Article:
Now, a lot of people believe there's no way extraterrestrials could pick up our television, either analog or digital. They argue that these broadcasts would fade to black long before they bridged the distance to even the nearest star – that they would be hopelessly buried in the natural static of the cosmos.
That may seem reasonable. After all, it's a fact universally acknowledged that radio signals become weaker with distance. Consider how your local easy-listening station comes in like gangbusters when you're cruising the neighborhood in your car. But head out of town, and you'll lose that station within an hour or three.
Those who remember high school physics will recognize this diminution with distance as the inverse-square law, and it applies even to focused radio or light waves (radars and lasers, for example). Every doubling of distance causes a four-fold reduction in intensity.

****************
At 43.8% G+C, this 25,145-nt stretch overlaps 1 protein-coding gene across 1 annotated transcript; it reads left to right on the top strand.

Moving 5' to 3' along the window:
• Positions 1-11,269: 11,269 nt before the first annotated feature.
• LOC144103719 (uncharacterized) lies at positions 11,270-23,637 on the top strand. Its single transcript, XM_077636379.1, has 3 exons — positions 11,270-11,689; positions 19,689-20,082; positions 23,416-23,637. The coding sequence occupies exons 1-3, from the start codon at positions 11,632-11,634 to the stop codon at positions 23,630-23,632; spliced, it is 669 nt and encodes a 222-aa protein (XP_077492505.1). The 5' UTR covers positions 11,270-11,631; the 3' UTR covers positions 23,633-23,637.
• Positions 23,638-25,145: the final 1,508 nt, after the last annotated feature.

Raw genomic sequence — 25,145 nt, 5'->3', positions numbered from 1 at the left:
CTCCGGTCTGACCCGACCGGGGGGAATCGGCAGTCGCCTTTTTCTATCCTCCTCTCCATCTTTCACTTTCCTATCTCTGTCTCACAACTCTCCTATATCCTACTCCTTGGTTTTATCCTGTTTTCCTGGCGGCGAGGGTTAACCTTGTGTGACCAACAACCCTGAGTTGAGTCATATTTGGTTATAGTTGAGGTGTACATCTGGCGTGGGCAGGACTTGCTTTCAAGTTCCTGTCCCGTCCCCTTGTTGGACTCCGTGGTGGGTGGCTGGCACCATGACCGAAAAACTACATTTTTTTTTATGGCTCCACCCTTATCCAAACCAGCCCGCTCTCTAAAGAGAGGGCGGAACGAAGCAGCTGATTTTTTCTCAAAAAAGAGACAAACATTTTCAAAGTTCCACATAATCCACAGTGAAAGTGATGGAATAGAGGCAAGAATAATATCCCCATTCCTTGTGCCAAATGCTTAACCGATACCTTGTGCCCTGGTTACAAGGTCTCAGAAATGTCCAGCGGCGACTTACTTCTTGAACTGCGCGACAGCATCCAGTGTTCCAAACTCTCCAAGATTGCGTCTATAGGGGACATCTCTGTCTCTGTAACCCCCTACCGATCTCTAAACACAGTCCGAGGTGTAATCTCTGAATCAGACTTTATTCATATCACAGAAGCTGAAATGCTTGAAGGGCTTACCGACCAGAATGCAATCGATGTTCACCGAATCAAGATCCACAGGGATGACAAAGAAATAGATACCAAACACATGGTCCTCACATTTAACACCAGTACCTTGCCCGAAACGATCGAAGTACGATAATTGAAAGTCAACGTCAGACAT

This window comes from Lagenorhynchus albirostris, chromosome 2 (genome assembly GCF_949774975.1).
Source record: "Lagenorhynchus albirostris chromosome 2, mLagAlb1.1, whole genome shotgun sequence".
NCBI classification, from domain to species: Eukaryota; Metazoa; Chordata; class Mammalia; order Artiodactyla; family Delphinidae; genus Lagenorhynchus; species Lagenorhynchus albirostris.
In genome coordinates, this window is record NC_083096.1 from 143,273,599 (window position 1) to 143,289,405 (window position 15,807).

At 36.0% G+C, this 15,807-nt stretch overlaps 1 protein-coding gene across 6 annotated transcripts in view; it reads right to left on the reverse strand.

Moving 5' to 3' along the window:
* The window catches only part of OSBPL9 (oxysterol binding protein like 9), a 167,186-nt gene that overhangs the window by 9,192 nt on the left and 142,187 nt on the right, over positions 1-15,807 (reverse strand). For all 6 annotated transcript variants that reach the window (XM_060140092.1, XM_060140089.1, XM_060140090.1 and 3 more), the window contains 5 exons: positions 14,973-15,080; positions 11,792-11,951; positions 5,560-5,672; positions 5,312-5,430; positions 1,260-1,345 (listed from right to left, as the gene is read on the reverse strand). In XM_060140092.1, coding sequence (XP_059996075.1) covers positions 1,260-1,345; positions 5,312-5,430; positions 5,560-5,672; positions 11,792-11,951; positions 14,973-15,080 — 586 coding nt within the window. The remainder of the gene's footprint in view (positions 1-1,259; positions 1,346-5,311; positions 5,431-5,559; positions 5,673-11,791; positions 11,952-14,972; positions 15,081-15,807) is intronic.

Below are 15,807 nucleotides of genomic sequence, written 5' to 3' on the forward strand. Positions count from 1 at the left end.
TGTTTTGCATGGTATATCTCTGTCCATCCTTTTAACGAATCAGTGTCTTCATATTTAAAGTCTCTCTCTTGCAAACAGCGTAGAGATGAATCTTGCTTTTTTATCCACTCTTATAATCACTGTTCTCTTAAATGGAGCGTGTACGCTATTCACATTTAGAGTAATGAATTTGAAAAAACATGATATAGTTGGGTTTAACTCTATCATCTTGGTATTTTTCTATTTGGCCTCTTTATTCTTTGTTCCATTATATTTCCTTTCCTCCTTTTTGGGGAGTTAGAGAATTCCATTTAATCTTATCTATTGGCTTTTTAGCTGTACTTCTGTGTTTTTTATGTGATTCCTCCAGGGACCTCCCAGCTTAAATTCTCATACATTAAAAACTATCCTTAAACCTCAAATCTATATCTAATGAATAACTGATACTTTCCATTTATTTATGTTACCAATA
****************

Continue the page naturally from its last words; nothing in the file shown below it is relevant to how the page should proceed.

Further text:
Your favorite TV station might be pumping 50 thousand watts into your ‘hood, and yet it has a reach of less than a hundred miles. So is there any chance that aliens – who might be tens (or more) light-years away could pick up our television? After all, that's a trillion times farther, which (according to the inverse-square law) means the signal intensity would drop by trillions of trillions!
That sounds weaker than a bee's knees.
But radio technology is incredibly sensitive, and – given sufficiently large antennas – we can detect faint radio static from the distant corners of the universe. That's what radio astronomers do, after all. You can always pick a signal out of the cosmic background static with a large enough antenna.